Kamikaze weapons such as loitering drones are one of the most lethal weapons of the Ukraine war.
Both Kyiv and Moscow are using such weapons on a daily basis and much of the footage is appearing on social media.
It seems, at least for the moment, Ukraine has the advantage – at least by the about of videos that are online.
See This Footage – Russian Tanks Destroyed in Donetsk by Kamikaze Weapons
At the end of the nine-second clip, shared by Ukraine Weapons Tracker (@UAEwapons), one of the tanks was seen burning while it also appeared the other vehicle had taken significant damage.
The unmanned aerial vehicles (UAVs) were reported to have been operated by the SBU “Alpha” SSO – the elite Ukrainian Spetsnaz group branch of the Security Service of Ukraine.
The Alpha Group previously took part in combat operations in the defense of the city of Kharkiv, during the Northeastern Ukraine campaign; and later it took part in the liberation of several Ukrainian settlements during last fall’s counteroffensive.
The unit has also conducted operations to capture fifth columnists, Russian sympathizers, spies, and infiltrators.
The ordnance employed against the Russian tanks was reported based on the PG-7L HEAT RPG projectile – a 93mm HEAT (High Explosive Anti-Tank) warhead that was designed to be effective against most vehicles and fortified targets.
The two MBTs were also reportedly destroyed in the Donetsk Oblast. This region has seen ongoing fighting since parts of it came under the control of Russian-backed separatists who have declared the Donetsk People’s Republic.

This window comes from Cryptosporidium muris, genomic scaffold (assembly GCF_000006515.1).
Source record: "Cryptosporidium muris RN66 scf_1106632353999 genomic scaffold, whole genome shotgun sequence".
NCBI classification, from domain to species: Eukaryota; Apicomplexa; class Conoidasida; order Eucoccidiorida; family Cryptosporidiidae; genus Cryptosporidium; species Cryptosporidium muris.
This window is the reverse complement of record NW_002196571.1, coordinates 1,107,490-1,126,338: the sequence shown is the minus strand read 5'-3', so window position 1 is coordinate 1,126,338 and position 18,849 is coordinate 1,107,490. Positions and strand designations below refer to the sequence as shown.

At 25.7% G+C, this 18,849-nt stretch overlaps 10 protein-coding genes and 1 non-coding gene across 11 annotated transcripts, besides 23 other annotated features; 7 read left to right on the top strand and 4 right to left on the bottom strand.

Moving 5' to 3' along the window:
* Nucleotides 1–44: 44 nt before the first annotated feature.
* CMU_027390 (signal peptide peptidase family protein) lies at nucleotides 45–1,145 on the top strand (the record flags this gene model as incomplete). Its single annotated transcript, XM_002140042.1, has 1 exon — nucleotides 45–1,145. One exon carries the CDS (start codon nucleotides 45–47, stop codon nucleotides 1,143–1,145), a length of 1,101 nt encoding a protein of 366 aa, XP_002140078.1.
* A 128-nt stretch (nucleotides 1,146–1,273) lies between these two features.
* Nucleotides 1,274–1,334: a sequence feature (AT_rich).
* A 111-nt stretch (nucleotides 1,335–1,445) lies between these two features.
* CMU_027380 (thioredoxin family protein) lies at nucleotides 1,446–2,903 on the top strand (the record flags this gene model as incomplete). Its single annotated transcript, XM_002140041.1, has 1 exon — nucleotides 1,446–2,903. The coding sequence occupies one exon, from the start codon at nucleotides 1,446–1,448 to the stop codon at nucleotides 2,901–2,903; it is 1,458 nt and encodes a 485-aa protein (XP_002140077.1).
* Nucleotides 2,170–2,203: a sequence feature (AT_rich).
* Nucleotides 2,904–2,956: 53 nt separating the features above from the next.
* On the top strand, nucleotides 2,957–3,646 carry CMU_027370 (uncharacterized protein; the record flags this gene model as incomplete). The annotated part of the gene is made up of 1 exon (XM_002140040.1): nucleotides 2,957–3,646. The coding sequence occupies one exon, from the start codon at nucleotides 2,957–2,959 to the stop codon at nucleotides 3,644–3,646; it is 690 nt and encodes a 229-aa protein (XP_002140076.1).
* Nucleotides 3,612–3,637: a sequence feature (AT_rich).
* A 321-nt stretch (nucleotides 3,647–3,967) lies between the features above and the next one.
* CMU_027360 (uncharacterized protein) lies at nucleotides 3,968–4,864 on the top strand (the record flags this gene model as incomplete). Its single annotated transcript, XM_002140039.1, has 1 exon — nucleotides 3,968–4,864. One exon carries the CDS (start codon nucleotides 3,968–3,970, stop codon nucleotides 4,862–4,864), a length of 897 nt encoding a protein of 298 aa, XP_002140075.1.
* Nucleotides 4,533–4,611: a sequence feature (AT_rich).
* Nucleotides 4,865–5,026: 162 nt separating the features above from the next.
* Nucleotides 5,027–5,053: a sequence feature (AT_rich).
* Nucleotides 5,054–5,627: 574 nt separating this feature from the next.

Last fall, Moscow declared the annexation of the entirety of the oblast along with three other regions – though the annexation remains internationally unrecognized. Yet, currently, only about half of the Donetsk Oblast is under Russian control.
It could also be described as a graveyard of Russian tanks.
— ???????? Ukraine Weapons Tracker (@UAWeapons) March 23, 2023
Aerial footage filmed by drones showed a column of tanks come under attack, confirming that a significant number of vehicles were lost in just one strike.
Russia’s tank losses have been so great in Ukraine that the Kremlin responded by sending a significant number of Cold War-era T-62s to the front lines to bolster its armored forces.
And as previously reported, back in March, even older vehicles, including the T-54/55 series tanks, were seen loaded onto train cars and heading from long-term storage facilities.
Author Experience and Expertise:
A Senior Editor for 19FortyFive, Peter Suciu is a Michigan-based writer. He has contributed to more than four dozen magazines, newspapers, and websites with over 3,200 published pieces over a twenty-year career in journalism. He regularly writes about military hardware, firearms history, cybersecurity, politics, and international affairs. Peter is also a Contributing Writer for Forbes and Clearance Jobs. You can follow him on Twitter: @PeterSuciu.